We hypothesized that our original gB-CAR, which contained a CH2–CH3 domain of IgG1, could function like other bispecific CARs that have OR-gate function [44,45,46]. This OR-gate function means that the CAR could not only recognize HCMV-gB via its scFv domain, but also the HCMV-FcRs via its CH2–CH3 domain, which could possibly increase function and/or hamper immune escape by antigen loss. HCMV encodes at least four different Fc-binding proteins that block IgG-mediated immune responses by binding to the Fc portions of antibodies [31]. All primary HCMV isolates encode for Fc-binding proteins, hinting at a strong selective pressure, and we speculate that their capacity for binding to CH2–CH3 domains should remain conserved due to their particular biological role. HCMV-FcRs can bind different immunoglobulin classes, including rabbit IgG in the case of gp34 and gp68, and they are expressed at different levels on the surface of infected cells [31]. Figure 4a shows that HFF can strongly bind IgG1-Fc 3 days after infection with AD169. The same is true if the CH2–CH3 domain is incorporated into the CAR backbone, and indeed this domain mediates recognition of HCMV-infected cells and confers OR-gate function (Fig. 5).

Notably, we could inhibit this CH2–CH3 mediated interaction by pre-incubation of the target cells with human serum. Human serum is frequently used for blockade of FcRs and the mechanism of action seems obvious. However, what is frequently forgotten is the fact that FcR blockade is mediated by multivalent aggregates of immune complexes that have high affinity and are formed in serum upon freezing or heat inactivation [47, 48]. Such aggregates do not exist in vivo, except in some pathological conditions, and hence this inhibition is artificial. In the body, high concentrations of monomeric IgG in serum might actually saturate the high-affinity FcR CD64 (KD 10−10–10−8 M), whereas CD32 and CD16 (KD 10−7–10−5 M) can only efficiently bind aggregated or membrane bound IgG [49, 50]. Still, CD64 is not blocked by highly concentrated serum IgG, but can specifically respond to IgG that is bound to target cells. The same is true for HCMV-FcRs (KD ~ 10−7 M for gp68 [32]) which are not blocked by the high IgG concentration in serum, but can specifically catch and endocytose HCMV-specific IgG that has bound to the infected cells [51]. Importantly, although this mechanism of HCMV-FcRs protects infected cells from antibody- and complement-dependent elimination, our data show that it does not prevent the recognition by CAR T cells.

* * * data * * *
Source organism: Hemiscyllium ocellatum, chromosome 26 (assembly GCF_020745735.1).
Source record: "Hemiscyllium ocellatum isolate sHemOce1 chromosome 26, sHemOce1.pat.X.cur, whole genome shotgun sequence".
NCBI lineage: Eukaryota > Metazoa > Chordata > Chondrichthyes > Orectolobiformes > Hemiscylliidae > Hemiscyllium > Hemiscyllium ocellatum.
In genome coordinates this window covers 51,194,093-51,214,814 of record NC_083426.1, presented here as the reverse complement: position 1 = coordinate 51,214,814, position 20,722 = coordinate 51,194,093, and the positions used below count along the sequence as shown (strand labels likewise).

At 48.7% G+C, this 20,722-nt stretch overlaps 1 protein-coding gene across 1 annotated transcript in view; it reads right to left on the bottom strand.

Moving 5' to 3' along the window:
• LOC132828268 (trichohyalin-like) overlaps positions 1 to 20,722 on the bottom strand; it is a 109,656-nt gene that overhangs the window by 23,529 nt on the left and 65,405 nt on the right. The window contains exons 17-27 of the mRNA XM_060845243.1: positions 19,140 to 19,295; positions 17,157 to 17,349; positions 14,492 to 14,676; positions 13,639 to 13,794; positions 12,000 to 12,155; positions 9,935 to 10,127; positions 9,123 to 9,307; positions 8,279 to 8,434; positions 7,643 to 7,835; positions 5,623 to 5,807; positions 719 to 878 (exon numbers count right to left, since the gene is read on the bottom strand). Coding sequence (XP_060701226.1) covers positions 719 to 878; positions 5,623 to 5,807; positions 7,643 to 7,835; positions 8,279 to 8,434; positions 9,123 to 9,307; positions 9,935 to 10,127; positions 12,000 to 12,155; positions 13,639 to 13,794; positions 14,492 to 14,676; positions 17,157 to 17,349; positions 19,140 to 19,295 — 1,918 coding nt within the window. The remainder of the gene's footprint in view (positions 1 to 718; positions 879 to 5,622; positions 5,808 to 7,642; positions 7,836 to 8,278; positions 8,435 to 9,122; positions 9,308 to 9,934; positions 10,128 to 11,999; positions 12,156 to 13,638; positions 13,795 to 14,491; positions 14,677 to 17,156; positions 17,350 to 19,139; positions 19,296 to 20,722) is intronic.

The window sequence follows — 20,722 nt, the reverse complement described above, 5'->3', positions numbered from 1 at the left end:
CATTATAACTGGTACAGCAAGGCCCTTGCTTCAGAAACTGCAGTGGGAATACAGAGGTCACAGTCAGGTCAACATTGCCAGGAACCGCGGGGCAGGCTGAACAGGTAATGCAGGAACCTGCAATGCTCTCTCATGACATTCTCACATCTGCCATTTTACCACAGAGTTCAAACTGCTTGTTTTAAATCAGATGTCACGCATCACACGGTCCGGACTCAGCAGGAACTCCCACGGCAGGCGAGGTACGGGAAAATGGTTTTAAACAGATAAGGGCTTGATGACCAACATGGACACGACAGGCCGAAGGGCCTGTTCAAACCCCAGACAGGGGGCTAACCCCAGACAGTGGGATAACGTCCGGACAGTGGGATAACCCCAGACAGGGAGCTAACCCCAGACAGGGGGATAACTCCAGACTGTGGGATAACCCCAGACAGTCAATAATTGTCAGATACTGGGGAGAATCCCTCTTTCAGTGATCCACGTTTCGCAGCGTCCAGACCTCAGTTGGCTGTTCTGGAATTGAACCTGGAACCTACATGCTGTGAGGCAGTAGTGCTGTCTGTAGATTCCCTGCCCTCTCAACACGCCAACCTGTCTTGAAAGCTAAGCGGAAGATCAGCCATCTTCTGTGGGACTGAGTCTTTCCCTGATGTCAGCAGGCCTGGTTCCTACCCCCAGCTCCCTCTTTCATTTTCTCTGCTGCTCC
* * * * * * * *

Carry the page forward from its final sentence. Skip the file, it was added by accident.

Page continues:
Just as CARs with incorporated Fc domain can recognize HCMV-FcRs, they can also bind to endogenous FcRs. Such interaction with endogenous FcRs, however, is known to trigger tonic activation and activation-induced cell death and thereby to cause inefficacy of the CAR T cells in vivo [26,27,28,29,30]. Further, we speculate that auto-stimulation and/or fratricide due to expression of the low-affinity FcR CD16 on a fraction of activated T cells themselves might be part of the problem [52,53,54]. Incorporation of the wild-type CH2–CH3 domain for additional targeting of HCMV-FcRs hence was not an option. However, since there is evidence that HCMV-FcRs might interact with IgG in different ways from endogenous FcRs [32], we hypothesized that HCMV-FcRs could be specifically targeted without recognition of endogenous FcRs. Mutations were previously introduced into specific sites of the CH2–CH3 domain of IgG1 and IgG4 to prevent the interaction with endogenous FcRs and thereby restore the CAR T cell function [26,27,28,29,30]. We integrated these reported CH2–CH3 domains into CARs and tested if the T cells could still recognize HCMV-infected cells. As Fig. 7a illustrates, this is in fact the case.